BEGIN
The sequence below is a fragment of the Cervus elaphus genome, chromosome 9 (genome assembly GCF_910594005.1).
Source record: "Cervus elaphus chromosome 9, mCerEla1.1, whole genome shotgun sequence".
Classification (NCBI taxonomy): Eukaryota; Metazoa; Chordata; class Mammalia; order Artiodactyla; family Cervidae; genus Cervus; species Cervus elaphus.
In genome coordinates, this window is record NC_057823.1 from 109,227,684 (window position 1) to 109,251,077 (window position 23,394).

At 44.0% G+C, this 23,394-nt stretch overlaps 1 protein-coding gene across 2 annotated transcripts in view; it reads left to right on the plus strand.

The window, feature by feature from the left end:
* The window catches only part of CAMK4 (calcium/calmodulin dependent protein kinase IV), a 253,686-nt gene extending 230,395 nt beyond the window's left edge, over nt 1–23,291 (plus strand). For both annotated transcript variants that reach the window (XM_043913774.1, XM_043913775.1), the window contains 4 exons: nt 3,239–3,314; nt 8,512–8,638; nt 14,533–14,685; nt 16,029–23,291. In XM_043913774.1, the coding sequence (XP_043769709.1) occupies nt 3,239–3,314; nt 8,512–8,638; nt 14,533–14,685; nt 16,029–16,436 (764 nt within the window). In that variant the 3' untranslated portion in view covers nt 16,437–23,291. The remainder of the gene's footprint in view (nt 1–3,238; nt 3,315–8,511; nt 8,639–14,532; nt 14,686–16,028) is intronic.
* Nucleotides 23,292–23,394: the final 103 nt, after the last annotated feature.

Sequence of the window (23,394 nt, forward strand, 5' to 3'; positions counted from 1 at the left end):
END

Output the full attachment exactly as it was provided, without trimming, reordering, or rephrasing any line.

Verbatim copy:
The sequence below is a fragment of the Cervus elaphus genome, chromosome 9 (genome assembly GCF_910594005.1).
Source record: "Cervus elaphus chromosome 9, mCerEla1.1, whole genome shotgun sequence".
Classification (NCBI taxonomy): Eukaryota; Metazoa; Chordata; class Mammalia; order Artiodactyla; family Cervidae; genus Cervus; species Cervus elaphus.
In genome coordinates, this window is record NC_057823.1 from 109,227,684 (window position 1) to 109,251,077 (window position 23,394).

At 44.0% G+C, this 23,394-nt stretch overlaps 1 protein-coding gene across 2 annotated transcripts in view; it reads left to right on the plus strand.

The window, feature by feature from the left end:
* The window catches only part of CAMK4 (calcium/calmodulin dependent protein kinase IV), a 253,686-nt gene extending 230,395 nt beyond the window's left edge, over nt 1–23,291 (plus strand). For both annotated transcript variants that reach the window (XM_043913774.1, XM_043913775.1), the window contains 4 exons: nt 3,239–3,314; nt 8,512–8,638; nt 14,533–14,685; nt 16,029–23,291. In XM_043913774.1, the coding sequence (XP_043769709.1) occupies nt 3,239–3,314; nt 8,512–8,638; nt 14,533–14,685; nt 16,029–16,436 (764 nt within the window). In that variant the 3' untranslated portion in view covers nt 16,437–23,291. The remainder of the gene's footprint in view (nt 1–3,238; nt 3,315–8,511; nt 8,639–14,532; nt 14,686–16,028) is intronic.
* Nucleotides 23,292–23,394: the final 103 nt, after the last annotated feature.

Sequence of the window (23,394 nt, forward strand, 5' to 3'; positions counted from 1 at the left end):